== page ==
Install NodeJS on CentOS 6 – 7

Install Latest NodeJS on CentOS 6 or 7
————————————–

1. Add Repo and Install NodeJS

For Stable Release:-

$ yum install -y gcc-c++ make
$ curl -sL https://rpm.nodesource.com/setup_8.x | sudo -E bash –

$ yum install nodejs

 

2. Check the version for Node and NPM

$ node -v

v8.11.1

$ npm -v

5.6.0

 

3. Create a Demo Server

$ vim demo_server.js

add below lines

var http = require(‘http’);
http.createServer(function (req, res) {
res.writeHead(200, {‘Content-Type’: ‘text/plain’});
res.end(‘Welcome To EasyOraDBA’);
}).listen(3005, “127.0.0.1”);
console.log(‘Server is running at http://127.0.0.1:3005/’);

4. Start the Node Server

[root@easyoradba CordovaApps]# node demo_server.js
Server is running at http://127.0.0.1:3005/

Go to your Browser and Paste the URL, your WebServer has been started on port 3005

Execute Windows Commands from Linux using winexe. Connect from Linux to Windows without SSH

Winexe – is a software on Linux which uses RPC to run remote commands and might even come with your distribution’s packages. It depends on Samba for running rpc commands

Edit: even if your distro does not have it precompiled and you do not want to compile yourself, you should check out the Build Service – it is likely to have the binary version you would need for your system.

First Install samba-common on your Linux machine before beginning winexe

Use below article to check WinEXE installation

Using winexe on CentOS 7 to execute commands on remote Windows 7 machines

Winexe is a GNU/Linux based application that allows users to execute commands remotely on WindowsNT/2000/XP/2003/Vista/7/8 systems. It installs a service on the remote system, executes the command and uninstalls the service. Winexe allows execution of most of the windows shell commands.

How to install:
You can download the source package from here [Current version is winexe-1.00.tar.gz]

  1. tar -xvf winexe-1.00.tar.gz
  2. cd winexe-1.00/source4/
  3. ./autogen.sh
  4. ./configure
  5. make basics bin/winexe
  6. make “CPP=gcc -E -ffreestanding” basics bin/winexe (For X64 bit)

this will create a [ winexe ] binary file in the bin folder. You can use that binary to execute the windows commands from Linux.

or else there are some compiled version of binary itself available for download. You can download and use it from here.

The above version of winexe works only till version Windows Server 2012. For Windows Server 2012R2 requires below method to make winexe work with latest version of windows. Below method will get the code for samba and winexe from the github repository and we will have to build it for it to work.

Alternate Method (Best Method to Work with Latest Version of Windows 10 and Windows Server 2012R2)

http://rand0m.org/2015/08/05/winexe-1-1-centos-6-and-windows-2012-r2/

  1. Install Samba on Linux

yum install samba-common

2.      fixup a bunch of samba dependencies

yum install gcc perl mingw-binutils-generic mingw-filesystem-base mingw32-binutils mingw32-cpp mingw32-crt mingw32-filesystem mingw32-gcc mingw32-headers mingw64-binutils mingw64-cpp mingw64-crt mingw64-filesystem mingw64-gcc mingw64-headers libcom_err-devel popt-devel zlib-devel zlib-static glibc-devel glibc-static python-devel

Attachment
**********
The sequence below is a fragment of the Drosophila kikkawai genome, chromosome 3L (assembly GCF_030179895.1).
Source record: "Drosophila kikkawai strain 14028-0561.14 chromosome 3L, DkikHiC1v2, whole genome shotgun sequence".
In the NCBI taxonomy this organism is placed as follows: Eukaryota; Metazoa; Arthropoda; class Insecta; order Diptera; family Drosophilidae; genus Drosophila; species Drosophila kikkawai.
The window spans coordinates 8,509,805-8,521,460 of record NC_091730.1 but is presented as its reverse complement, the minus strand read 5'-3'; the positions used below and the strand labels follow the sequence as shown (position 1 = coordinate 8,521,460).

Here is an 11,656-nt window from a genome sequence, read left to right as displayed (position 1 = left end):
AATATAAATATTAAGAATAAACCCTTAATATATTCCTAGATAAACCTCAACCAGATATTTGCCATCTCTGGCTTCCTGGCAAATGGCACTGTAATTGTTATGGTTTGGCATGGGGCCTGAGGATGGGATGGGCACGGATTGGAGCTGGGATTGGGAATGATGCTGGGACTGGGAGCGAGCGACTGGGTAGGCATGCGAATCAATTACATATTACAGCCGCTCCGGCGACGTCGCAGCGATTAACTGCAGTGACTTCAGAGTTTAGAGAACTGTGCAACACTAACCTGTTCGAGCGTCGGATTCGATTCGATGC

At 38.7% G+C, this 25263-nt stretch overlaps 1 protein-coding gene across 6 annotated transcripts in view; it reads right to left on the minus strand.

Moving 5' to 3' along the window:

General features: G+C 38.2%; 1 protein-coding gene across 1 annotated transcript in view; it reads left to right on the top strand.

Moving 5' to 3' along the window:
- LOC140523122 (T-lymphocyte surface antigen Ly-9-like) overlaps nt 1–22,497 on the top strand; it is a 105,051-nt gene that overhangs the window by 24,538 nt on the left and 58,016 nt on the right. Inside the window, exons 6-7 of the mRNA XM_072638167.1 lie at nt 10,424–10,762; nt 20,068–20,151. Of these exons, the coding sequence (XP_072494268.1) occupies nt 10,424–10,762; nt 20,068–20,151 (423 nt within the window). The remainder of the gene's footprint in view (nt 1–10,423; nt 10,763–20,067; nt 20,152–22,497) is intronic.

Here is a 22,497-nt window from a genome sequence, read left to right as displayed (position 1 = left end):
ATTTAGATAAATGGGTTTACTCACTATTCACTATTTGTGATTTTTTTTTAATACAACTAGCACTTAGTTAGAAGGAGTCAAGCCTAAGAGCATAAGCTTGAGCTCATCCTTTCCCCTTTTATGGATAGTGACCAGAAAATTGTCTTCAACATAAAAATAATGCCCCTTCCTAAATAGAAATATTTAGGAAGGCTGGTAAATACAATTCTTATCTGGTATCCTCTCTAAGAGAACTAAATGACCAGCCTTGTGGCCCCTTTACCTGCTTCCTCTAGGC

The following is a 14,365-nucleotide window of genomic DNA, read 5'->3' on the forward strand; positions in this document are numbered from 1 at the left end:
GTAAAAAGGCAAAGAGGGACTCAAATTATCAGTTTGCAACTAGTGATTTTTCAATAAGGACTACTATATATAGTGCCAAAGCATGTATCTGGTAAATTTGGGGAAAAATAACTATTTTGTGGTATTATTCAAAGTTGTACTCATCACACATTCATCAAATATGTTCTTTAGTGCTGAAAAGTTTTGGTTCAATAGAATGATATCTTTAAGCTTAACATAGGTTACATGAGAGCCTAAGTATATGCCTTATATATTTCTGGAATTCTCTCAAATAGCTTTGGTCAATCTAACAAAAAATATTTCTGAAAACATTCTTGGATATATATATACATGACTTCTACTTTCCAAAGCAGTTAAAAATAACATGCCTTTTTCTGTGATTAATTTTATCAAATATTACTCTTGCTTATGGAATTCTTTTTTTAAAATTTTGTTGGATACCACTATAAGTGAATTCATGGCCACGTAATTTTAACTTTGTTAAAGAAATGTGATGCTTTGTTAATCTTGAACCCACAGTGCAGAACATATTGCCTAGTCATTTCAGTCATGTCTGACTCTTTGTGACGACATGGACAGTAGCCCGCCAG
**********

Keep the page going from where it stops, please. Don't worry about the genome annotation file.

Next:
yum install git gnutls-devel libacl1-dev libacl-devel libldap2-dev openldap-devel

  1. As per the docs, remove libbsd-devel if installed

yum remove libbsd-devel

  1. Clone the git repos. samba is huge, like 280MB

cd /usr/src

git clone git://git.code.sf.net/p/winexe/winexe-waf winexe-winexe-wafgit clone git://git.samba.org/samba.git samba

  1. per winexe bug 64, samba needs to be reverted to a6bda1f2bc85779feb9680bc74821da5ccd401c5

cd /usr/src/samba

git reset –hard a6bda1f2bc85779feb9680bc74821da5ccd401c5

  1. Fixup the build deps

cd /usr/src/winexe-winexe-waf/source

vi wscript_build

# modify ‘wscript_build’, and at the very end …stlib=’smb_static bsd z resolv rt’lib=’dl gnutls’

7.     Build it! his does a huge configure, then also compiles samba, which takes a while. 

./waf –samba-dir=../../samba configure build

8.     Executable should be  /usr/src/winexe-winexe-waf/source/build/winexe-static

cd /usr/src/winexe-winexe-waf/source/build/

cat </dev/null | ./winexe-static -U ‘domain\admin%$PWD’ //iihoserver01 “ipconfig -all”

cat </dev/null | ./winexe-static -U ‘domain\admin%$PWD’ //iihoserver01 “ipconfig -all” -d99

Sample on How to use it to Check Service on Linux :

export CHECK_COMMAND=’sc query “Notification Service”‘

export STOP_COMMAND=’sc stop “Notification Service”‘

export START_COMMAND=’sc start “Notification Service”‘

## Check Service Status ##

cat </dev/null | ./winexe-static -U ‘domain\admin%$PWD’ //iihoserver01 –interactive=0 “$CHECK_COMMAND”

## Check with Debug ##

cat </dev/null | ./winexe-static -U ‘domain\admin%$PWD’ //iihoserver01 –interactive=0 “$CHECK_COMMAND” -d99

## Run powershell script or command on windows then like below ##

winexe -U administrator%$PWD //$IP “powershell -Command & {(c:\User\administrator\powershell.ps1)}”

 

## Stop and Start Service ##

export CHECK_COMMAND=’sc query “Browser”‘

export STOP_COMMAND=’sc stop “Browser “‘

export START_COMMAND=’sc start “Browser “‘

cat </dev/null | ./winexe-static -U ‘domain\admin%$PWD’ //iihoserver01 –interactive=0 “$CHECK_COMMAND”

cat </dev/null | ./winexe-static –U ‘domain\admin%$PWD’ //iihoserver01 –interactive=0 “$STOP_COMMAND”

cat </dev/null | ./winexe-static -U ‘domain\admin%$PWD’ //iihoserver01 –interactive=0 “$START_COMMAND”

 

 

Compare 2 Servers RPM and Install RPM from Text File List

1. Generate RPM list on Old Server

rpm -qa –queryformat=’%{NAME}\n’ | sort > serverold.txt

2. Generate RPM list on New Server

rpm -qa –queryformat=’%{NAME}\n’ | sort > servernew.txt

3. Copy File to New Server and use diff comand to get differences

diff serverold.txt servernew.txt > diff.txt

4. Get list of packages missing in new Server

cat diff.txt | grep “<” > difference.txt

vi difference.txt

%s,< ,

## save and exit

5. Install missing packages on new server

yum -y install $(cat difference.txt)

Shell Script to Ping Hostnames and Send SMS if Host is not Available